URGENT CARE BLOG

what nails can tell you about your health
24
Dec
2015
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  • What Nails Can Tell You About Your Health

    As a patient, you may wonder what nails can tell you about your health and why your doctor pays attention to them during the physical exam.

    Physicians frequently look at fingernails to obtain insight into a patient’s health. Analyzing the appearance of the fingernails serves two primary purposes. Firstly, physicians want to ensure that the nails themselves are healthy and not affected by infections or common disorders. Secondly, nails and disease are linked in terms of systemic disease. In other words, experts can simply glance at fingernails and learn more about disease processes that may be centered elsewhere in the body.

     

    Color Variations

    Color variations can point to a variety of issues. For example, red streaks in the nails might indicate bacterial endocarditis. White nails, often better known as Terry’s Nails, are associated with decreased blood flow underneath the fingernails and are linked to liver disease. Nails and diabetes are associated with yellow discoloration. The pace of fingernail change is also an important factor to consider.

    Changes associated with diseases that develop over the long term, such as lung diseases, will take longer to become visible. Acute changes, such as blunt trauma to the nails or fungal infections, will display physical symptoms more quickly.

     

    Koilonychia

    For anemic patients, one warning sign to keep an eye out for is termed koilonychia. Koilonychia, also known as spoon nails, presents as thin nails that are flatter or more concave than normal. These nails may chip easily. Koilonychia is also associated with Plummer-Vinson Syndrome, which is a rare form of anemia that can lead to a classic set of symptoms including difficulty swallowing.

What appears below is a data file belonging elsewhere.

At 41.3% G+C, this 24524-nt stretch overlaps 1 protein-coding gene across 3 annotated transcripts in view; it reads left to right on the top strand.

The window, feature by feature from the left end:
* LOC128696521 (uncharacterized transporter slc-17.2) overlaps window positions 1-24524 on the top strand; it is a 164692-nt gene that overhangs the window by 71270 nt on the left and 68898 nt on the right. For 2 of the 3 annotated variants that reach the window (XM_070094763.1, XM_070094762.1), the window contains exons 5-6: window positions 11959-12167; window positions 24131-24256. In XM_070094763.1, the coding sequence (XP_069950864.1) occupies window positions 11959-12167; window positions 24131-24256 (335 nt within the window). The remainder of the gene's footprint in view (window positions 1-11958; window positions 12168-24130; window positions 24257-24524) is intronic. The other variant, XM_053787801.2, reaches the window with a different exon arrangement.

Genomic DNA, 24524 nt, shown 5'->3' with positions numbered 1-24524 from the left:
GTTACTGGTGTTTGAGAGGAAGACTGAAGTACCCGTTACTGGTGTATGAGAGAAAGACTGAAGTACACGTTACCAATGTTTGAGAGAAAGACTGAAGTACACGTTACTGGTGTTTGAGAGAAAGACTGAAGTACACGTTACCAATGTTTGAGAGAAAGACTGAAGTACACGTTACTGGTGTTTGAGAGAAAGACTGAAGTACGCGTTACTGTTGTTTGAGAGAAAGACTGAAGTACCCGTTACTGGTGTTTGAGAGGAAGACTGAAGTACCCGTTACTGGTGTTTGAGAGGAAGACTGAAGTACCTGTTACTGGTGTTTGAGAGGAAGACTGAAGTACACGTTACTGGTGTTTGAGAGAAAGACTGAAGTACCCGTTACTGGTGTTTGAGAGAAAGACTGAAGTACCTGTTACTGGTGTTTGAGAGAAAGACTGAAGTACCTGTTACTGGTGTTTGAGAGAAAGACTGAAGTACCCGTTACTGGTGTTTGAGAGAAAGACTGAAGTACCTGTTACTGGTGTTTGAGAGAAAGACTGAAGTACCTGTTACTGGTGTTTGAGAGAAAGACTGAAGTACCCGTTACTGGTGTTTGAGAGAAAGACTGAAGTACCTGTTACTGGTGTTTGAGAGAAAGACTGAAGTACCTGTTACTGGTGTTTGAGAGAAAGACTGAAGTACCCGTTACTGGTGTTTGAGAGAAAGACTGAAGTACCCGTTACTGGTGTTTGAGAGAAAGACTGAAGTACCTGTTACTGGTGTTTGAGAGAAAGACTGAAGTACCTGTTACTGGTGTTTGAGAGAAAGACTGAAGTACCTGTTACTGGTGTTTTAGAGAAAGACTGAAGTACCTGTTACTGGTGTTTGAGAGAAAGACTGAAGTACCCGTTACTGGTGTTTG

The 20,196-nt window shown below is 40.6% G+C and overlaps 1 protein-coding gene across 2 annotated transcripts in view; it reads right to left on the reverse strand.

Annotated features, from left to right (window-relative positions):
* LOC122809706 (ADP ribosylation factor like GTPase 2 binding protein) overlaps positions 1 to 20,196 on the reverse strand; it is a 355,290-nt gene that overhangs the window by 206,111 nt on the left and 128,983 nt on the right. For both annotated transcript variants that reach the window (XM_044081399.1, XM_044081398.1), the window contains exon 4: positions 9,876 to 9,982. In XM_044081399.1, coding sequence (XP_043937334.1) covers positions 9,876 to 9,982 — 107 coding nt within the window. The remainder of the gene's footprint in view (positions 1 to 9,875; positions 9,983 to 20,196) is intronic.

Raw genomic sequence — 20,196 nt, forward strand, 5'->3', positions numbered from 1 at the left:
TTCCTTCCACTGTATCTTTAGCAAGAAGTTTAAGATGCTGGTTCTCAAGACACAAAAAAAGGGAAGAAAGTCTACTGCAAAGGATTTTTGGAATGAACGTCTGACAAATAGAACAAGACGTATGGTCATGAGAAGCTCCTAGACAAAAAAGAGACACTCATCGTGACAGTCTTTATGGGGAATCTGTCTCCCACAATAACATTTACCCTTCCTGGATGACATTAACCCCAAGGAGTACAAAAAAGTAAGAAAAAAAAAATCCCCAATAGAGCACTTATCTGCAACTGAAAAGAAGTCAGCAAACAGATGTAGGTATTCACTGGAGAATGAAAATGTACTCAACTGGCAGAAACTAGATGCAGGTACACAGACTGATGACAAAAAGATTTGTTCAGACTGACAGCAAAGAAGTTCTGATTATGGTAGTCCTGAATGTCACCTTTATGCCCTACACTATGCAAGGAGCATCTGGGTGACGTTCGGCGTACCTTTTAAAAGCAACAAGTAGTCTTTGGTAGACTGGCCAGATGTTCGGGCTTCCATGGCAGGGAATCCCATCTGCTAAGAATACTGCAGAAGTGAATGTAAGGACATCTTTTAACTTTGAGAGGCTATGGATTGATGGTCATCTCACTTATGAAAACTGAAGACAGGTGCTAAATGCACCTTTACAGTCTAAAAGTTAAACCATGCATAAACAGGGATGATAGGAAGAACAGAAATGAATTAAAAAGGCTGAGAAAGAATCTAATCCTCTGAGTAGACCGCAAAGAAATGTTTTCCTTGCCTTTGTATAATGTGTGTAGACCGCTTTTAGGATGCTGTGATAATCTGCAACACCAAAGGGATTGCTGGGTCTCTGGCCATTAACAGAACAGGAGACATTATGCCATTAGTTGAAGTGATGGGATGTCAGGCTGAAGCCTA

Nail Clubbing

    Nail clubbing, which can be described as a deformity of the fingernails that leads to bulging fingertips and a softened nail bed, is a particularly important sign that is linked to lung disease. Clubbing is often tied to oxygen deprivation, and it may point to forms of lung cancer, interstitial lung disease, or other pulmonary conditions. Clubbing typically develops over the course of several years and is coupled with particularly slow nail growth.

     

    When you visit Urgent 9’s Urgent Care Center, make sure that you are not wearing nail polish or anything else that would obstruct the view of your fingernails in their natural state. To the trained eye, observing nail health is an excellent, non-invasive means of learning more about a patient’s overall health.

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